A book featuring 500 years of Istanbul maps is released this week. Prepared by art historian Dr. Ayşe Yetişkin Kubilay, '1422-1922 Istanbul Maps' presents all manners of maps from the early 15th century until the birth of the Republic. 'The book does not feature Istanbul's history or Istanbul maps, but Istanbul in maps,' Kubilay says

Ayşe Yetişkin Kubilay
A book presenting 500 years of maps of Istanbul was released this week, including everything from a map of the city’s Byzantine heritage to one geared toward insurance companies.
The book, titled “1422-1922 Istanbul Haritaları” (1422-1922 Istanbul Maps), was prepared by art historian Dr. Ayşe Yetişkin Kubilay in consultation with Topkapı Palace Museum Director Professor İlber Ortaylı and the support of the Ağaoğlu companies group. It was published by Denizler Book Store.
The book includes 100 maps chosen from 580 documents by Nick Adjemoğlu, an Istanbul local living in Greece, Kubilay said, adding that it does not feature Istanbul’s history or Istanbul maps, but “Istanbul in maps.”
According to the art historian, the first known map of Istanbul was a handwritten document from 1422 by a famous traveler and mapmaker from Florence, Christoforo Boundelmonte.
“Boundelmonte’s map, titled ‘Urbis Constantinopolitanae,’ is significant since it was drawn as a result of his observations during his visit, as well as being the first map of the city,” she said. “Many maps and plans featuring Istanbul during the same period were drawn by people who never visited the city.”
Kubilay added that the city’s first printed, and second oldest, map was published by Hartman Schedel in 1453 and featured Byzantine Istanbul. “The map shows the city from the Sea of Marmara and includes Suriçi [the Old City inside the walls] and the Galata-Pera region,” she said. “It is like a landscape picture rather than a plan or a map. It is actually an illustration of the city.”
Giuseppe Rosaccio’s map from 1598 is the oldest Istanbul map using the silver printing method, the historian said, noting also that “One of the most important mapmakers of the 16th century, Swede Sebastian Münster’s Istanbul maps were included in the most popular atlas of the time.”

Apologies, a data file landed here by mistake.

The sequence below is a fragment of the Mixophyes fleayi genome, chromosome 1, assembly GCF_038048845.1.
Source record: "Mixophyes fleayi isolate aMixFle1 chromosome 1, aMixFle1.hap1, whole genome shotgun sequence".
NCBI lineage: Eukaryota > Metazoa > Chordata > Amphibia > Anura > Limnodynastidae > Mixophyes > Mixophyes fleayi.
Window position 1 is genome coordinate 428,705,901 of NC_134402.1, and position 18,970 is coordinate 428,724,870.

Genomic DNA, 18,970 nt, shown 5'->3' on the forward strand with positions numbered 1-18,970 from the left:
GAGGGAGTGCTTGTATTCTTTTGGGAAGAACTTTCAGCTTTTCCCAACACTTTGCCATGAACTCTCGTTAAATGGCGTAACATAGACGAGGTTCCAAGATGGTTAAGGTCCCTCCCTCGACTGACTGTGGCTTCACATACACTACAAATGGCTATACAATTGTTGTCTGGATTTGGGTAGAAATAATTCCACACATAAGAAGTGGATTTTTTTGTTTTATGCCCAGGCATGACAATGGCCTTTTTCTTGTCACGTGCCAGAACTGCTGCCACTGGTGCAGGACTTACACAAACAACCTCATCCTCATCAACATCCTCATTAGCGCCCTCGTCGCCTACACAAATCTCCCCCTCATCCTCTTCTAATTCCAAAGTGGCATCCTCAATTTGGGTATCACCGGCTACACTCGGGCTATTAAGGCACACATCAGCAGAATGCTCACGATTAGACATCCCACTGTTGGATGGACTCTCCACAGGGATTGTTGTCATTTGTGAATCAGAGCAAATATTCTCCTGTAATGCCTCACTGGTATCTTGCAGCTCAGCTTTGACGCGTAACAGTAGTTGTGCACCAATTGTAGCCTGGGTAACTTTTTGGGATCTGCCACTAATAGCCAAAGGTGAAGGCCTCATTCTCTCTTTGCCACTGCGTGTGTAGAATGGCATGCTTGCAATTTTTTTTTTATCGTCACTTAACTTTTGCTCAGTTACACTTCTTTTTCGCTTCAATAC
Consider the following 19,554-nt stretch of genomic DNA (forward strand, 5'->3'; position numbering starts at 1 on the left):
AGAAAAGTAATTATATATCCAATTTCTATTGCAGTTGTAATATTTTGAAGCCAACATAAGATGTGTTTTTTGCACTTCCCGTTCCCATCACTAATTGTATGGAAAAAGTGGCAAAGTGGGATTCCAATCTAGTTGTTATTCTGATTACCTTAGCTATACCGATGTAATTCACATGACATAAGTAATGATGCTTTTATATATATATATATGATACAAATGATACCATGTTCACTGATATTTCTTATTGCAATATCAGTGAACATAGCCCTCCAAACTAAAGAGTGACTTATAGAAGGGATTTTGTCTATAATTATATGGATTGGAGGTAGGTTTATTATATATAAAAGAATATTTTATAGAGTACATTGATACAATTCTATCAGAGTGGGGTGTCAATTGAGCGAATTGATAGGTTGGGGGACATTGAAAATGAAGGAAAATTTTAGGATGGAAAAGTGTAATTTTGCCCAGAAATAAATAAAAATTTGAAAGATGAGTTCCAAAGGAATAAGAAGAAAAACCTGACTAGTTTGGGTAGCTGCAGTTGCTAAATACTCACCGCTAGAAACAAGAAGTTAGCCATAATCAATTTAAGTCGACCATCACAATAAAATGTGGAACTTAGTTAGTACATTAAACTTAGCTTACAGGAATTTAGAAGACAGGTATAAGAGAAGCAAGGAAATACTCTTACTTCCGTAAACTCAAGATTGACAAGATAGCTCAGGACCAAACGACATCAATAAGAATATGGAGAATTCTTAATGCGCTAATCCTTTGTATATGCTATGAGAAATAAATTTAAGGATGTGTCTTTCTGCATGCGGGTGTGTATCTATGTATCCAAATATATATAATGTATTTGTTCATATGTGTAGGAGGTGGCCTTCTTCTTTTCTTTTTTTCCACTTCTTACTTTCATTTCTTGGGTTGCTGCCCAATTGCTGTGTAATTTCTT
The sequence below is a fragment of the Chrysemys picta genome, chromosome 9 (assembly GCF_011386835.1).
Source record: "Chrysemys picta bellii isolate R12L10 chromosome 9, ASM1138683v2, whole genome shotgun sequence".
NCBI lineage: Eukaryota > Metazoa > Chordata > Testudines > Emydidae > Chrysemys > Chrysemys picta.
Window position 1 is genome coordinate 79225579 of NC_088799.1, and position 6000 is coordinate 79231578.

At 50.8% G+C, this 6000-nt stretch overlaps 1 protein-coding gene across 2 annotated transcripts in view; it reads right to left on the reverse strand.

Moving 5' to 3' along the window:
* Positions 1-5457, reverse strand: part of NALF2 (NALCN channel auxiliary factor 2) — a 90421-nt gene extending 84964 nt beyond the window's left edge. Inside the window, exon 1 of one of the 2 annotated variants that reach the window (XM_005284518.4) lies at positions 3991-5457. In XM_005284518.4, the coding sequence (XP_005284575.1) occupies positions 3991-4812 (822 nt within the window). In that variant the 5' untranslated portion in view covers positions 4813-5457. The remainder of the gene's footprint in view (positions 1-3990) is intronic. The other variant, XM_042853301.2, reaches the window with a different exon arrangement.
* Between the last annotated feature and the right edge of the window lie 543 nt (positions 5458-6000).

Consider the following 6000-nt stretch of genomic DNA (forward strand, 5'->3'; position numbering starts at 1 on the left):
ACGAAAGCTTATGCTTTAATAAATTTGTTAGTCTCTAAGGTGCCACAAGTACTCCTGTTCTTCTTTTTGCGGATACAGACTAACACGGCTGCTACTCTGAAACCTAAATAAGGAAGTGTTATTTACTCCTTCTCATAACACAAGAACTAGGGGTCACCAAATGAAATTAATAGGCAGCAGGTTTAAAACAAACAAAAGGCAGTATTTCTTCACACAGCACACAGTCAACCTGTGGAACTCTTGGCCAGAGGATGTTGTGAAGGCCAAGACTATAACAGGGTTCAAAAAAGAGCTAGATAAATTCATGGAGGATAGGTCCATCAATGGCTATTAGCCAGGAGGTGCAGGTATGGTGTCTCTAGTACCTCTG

Istanbul map of a family tree
Italian jurist and family tree researcher Antonio Abizzi’s “Istanbul Map of a Family Tree,” which includes the dynastic lists of the Roman, Byzantine and Ottoman empires, is just one of the maps in the book that utilizes alternative perspectives.
“[One map] showing the city from the Galata-Pera region was drawn by Baron Louis des Hayes in 1624. Until that day, maps had been drawn as seen from the Sea of Marmara,” Kubilay said. “In this map, the city is divided into three parts, Suriçi, Pera-Galata and Üsküdar – the [Princes’] Islands are also seen on the map.”
A Bosphorus map drawn by Hungarian engineer Johann Baptist von Reben in 1764 using the step-counting method is the longest known map of the waterway.
Maps in the 18th century were more decorative and eye-catching than those in previous years, Kubilay said, adding that one drawn by Tomas Lopez effectively showed the three large fires that destroyed nearly half the city in 1782.
First scientific, scaled map from 1786
The first scientific, scaled map appeared in 1786 and was drawn by civil engineer François Kauffer, the art historian added.
“It shows the historic peninsula, the Golden Horn, Pera-Galata and Üsküdar. As well as settlement areas, the map shows early railways; city walls; religious structures, such as the graveyards of all religions as well as tombs, mosques and churches; and civil structures such as fountains, schools and palaces,” she said. “This is very important information in terms of society and architecture. It includes the area from Yedikule on the European side to Beylerbeyi on the Asian side.”
Map of conquest
A map depicting Sultan Mehmet II’s 1453 conquest of the city was drawn in 1850 and primarily shows symbols of the conquest along with a few structures and gates, Kubilay said.
“In Istanbul’s demographic map, made by the German Stolpe in 1866, one sees the locations of settlements for Muslim, Christian and Jewish communities,” she added, noting that the map showing the city’s railway network was drawn by George Bradshaw in 1889.
The first map showing Istanbul along with its surrounding areas was drawn in 1908 and spanned from Küçükçekmece on the European side to Pendik on the Asian side and to the Black Sea coast, Kubilay said.
A map showing Istanbul’s mosques was drawn by painter Hüsnü Tengüz in 1917.
The book concludes with a map for insurance companies created by Jacques Pervititch in 1922. “Istanbul was a city of fires and a potential market for fire-insurance companies. Fires occurred all the time because houses were made of wood,” Kubilay said. “This is why the number of insurance companies increased in the city and companies prepared fire maps.”
Journey through time to the capital of the world
According to Kubilay, maps made after 1922 were generally similar to each other and were not included in the book because they were only for tourism purposes.
“Thanks to the maps, I entered the streets of Istanbul. I visited the city like a Byzantine in the Byzantium period, and like an Ottoman in the Ottoman period,” she said. “The book provides a journey through time starting from 1422. I walked on the streets of the city, examining the buildings. I stayed in the villages on the coast of the Bosphorus. Istanbul is the capital of the world.”